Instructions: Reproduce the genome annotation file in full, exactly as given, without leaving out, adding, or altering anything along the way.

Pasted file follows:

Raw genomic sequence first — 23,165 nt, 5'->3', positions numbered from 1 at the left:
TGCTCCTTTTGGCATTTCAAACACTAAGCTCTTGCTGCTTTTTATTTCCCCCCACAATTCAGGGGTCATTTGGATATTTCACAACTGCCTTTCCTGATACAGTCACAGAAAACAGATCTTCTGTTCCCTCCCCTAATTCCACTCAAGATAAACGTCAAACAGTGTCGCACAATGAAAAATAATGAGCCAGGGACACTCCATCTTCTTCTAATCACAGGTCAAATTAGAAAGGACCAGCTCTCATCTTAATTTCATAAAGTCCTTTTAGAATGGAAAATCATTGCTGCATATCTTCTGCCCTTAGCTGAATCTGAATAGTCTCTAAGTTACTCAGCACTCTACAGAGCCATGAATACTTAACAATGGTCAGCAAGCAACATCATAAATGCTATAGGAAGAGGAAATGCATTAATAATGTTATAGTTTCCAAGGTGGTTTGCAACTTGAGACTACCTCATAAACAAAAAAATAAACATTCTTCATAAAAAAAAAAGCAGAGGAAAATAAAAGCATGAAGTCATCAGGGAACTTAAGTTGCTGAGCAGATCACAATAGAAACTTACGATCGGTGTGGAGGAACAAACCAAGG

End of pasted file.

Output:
Raw genomic sequence first — 23,165 nt, 5'->3', positions numbered from 1 at the left:
TGCTCCTTTTGGCATTTCAAACACTAAGCTCTTGCTGCTTTTTATTTCCCCCCACAATTCAGGGGTCATTTGGATATTTCACAACTGCCTTTCCTGATACAGTCACAGAAAACAGATCTTCTGTTCCCTCCCCTAATTCCACTCAAGATAAACGTCAAACAGTGTCGCACAATGAAAAATAATGAGCCAGGGACACTCCATCTTCTTCTAATCACAGGTCAAATTAGAAAGGACCAGCTCTCATCTTAATTTCATAAAGTCCTTTTAGAATGGAAAATCATTGCTGCATATCTTCTGCCCTTAGCTGAATCTGAATAGTCTCTAAGTTACTCAGCACTCTACAGAGCCATGAATACTTAACAATGGTCAGCAAGCAACATCATAAATGCTATAGGAAGAGGAAATGCATTAATAATGTTATAGTTTCCAAGGTGGTTTGCAACTTGAGACTACCTCATAAACAAAAAAATAAACATTCTTCATAAAAAAAAAAGCAGAGGAAAATAAAAGCATGAAGTCATCAGGGAACTTAAGTTGCTGAGCAGATCACAATAGAAACTTACGATCGGTGTGGAGGAACAAACCAAGG